2. Child-centric parenting is worth it

Underlining the pleasures of parenting, research finds that child-centric attitudes are beneficial.

A psychology study by Ashton-James et al. (2013) found that parents who were the most child-centric were also happier and derived greater meaning in life from parenting.

Performing child-care activities was associated with greater meaning and fewer negative feelings.

“These findings suggest that the more care and attention people give to others, the more happiness and meaning they experience.

From this perspective, the more invested parents are in their children’s well-being — that is, the more ‘child centric’ parents are — the more happiness and meaning they will derive from parenting.” (Ashton-James et al., 2013)

So, what’s good for your kids, is also good for you and your parenting.

3. Good parenting involves supporting emotional expression

Parents who encourage their offspring to express their emotions raise happier children, psychological research finds (McKee et al., 2019).

When parents support emotional expression, young adults experience less depression and anxiety.

They are also more mindful, better able to regulate their attention and more open and accepting towards themselves and the world.

Children need ’emotional socialisation’: the ability to understand and deal with one’s own emotions.

Key parenting skills that achieve this include listening, giving comfort and helping children to solve problems.

4. Helicopter parenting may be depressing

As with many things in life, though, it’s a fine line between caring and smothering; especially when children have grown up.

Schiffrin et al. (2013) asked 297 undergraduate students about their parents’ behaviour and how they felt about it.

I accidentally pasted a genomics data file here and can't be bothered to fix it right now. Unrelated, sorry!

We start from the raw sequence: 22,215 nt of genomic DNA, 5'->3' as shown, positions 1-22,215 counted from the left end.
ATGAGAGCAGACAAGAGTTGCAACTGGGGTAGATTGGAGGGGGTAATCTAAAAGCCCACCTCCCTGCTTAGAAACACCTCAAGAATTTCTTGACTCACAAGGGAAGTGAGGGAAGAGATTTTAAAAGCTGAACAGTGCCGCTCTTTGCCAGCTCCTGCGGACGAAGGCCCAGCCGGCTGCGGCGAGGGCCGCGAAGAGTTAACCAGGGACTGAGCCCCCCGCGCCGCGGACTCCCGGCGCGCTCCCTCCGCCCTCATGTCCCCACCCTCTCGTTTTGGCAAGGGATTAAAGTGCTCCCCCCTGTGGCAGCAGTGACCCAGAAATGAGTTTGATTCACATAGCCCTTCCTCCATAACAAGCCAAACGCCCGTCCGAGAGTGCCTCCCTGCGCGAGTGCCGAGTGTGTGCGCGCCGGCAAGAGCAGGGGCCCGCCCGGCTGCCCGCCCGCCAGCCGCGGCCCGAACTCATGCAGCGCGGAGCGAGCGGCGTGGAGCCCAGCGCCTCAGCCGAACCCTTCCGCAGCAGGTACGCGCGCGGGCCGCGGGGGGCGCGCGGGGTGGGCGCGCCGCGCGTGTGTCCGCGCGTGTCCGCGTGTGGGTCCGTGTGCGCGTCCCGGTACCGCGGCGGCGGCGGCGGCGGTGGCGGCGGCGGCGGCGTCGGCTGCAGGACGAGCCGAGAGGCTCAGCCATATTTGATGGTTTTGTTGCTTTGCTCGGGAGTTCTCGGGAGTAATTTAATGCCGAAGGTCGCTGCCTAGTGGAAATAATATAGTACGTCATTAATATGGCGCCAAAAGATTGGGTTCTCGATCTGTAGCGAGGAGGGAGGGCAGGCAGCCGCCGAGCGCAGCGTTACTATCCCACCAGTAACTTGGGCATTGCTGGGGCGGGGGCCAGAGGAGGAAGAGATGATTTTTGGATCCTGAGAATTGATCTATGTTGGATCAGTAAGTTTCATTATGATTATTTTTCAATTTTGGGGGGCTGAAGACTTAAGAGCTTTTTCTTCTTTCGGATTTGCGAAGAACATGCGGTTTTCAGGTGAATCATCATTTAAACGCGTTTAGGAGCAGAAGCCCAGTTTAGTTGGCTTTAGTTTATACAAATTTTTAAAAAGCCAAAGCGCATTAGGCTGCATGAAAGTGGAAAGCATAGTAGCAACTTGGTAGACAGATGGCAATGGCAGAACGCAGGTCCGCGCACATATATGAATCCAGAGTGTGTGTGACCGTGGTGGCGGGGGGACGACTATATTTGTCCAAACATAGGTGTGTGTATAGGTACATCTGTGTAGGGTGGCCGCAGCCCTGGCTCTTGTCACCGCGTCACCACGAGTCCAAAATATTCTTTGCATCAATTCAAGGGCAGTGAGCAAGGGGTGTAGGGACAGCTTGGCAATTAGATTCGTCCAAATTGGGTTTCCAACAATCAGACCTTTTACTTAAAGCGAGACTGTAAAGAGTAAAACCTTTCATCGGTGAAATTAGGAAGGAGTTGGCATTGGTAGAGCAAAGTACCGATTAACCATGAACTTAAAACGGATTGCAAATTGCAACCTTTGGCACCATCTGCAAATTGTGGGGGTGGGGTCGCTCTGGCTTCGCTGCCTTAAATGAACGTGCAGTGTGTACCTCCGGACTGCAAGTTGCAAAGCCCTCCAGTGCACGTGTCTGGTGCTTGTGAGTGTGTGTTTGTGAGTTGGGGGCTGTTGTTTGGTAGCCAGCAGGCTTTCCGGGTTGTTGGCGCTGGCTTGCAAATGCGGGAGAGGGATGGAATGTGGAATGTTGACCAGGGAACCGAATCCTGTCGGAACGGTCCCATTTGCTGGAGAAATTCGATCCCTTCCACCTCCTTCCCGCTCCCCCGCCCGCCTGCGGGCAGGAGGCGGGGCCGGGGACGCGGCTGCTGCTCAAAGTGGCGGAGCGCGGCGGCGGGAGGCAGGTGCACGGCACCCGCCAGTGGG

The study found links between ‘helicopter parenting’ and higher levels of depression amongst the students, as well as lower levels of autonomy, relatedness and competence.

“Parents should keep in mind how developmentally appropriate their involvement is and learn to adjust their parenting style when their children feel that they are hovering too closely.” (Schiffrin et al., 2013)

Other studies have also suggested that helicopter parenting raises maladjusted children.

5. Avoid strict discipline

Around 90 percent of American parents admit at least one instance of using strict verbal discipline with their children, such as calling names or swearing at them.

Rather than helping keep adolescents in line, though, be aware that this may just exacerbate the problem.

A child psychology study of 967 US families and their parenting found that harsh verbal discipline at 13-years-old predicted worse behaviour in the next year (Wang et al., 2013).

And it didn’t help if parents had a strong bond with their children.

The study’s lead author Ming-Te Wang explained:

“The notion that harsh discipline is without consequence, once there is a strong parent-child bond–that the adolescent will understand that ‘they’re doing this because they love me’–is misguided because parents’ warmth didn’t lessen the effects of harsh verbal discipline.

Indeed, harsh verbal discipline appears to be detrimental in all circumstances.”

Studies also find that harsh parenting practices when children are small is linked to smaller brain structures in adolescence.

6. Regular bedtimes are vital to parenting

Regular bedtimes really matter to children’s developing brains, psychology research on parenting finds.

Researchers followed 11,000 children from when they were 3-years old to the age of 7 to measure the effects of bedtimes on cognitive function (Kelly et al., 2013).

The researchers found that:

“…irregular bedtimes at 3 years of age were associated with lower scores in reading, maths, and spatial awareness in both boys and girls, suggesting that around the age of 3 could be a sensitive period for cognitive development.”

Regular bedtimes are important for both boys and girls and the earlier these can be implemented, the better for cognitive performance.

7. Do the chores together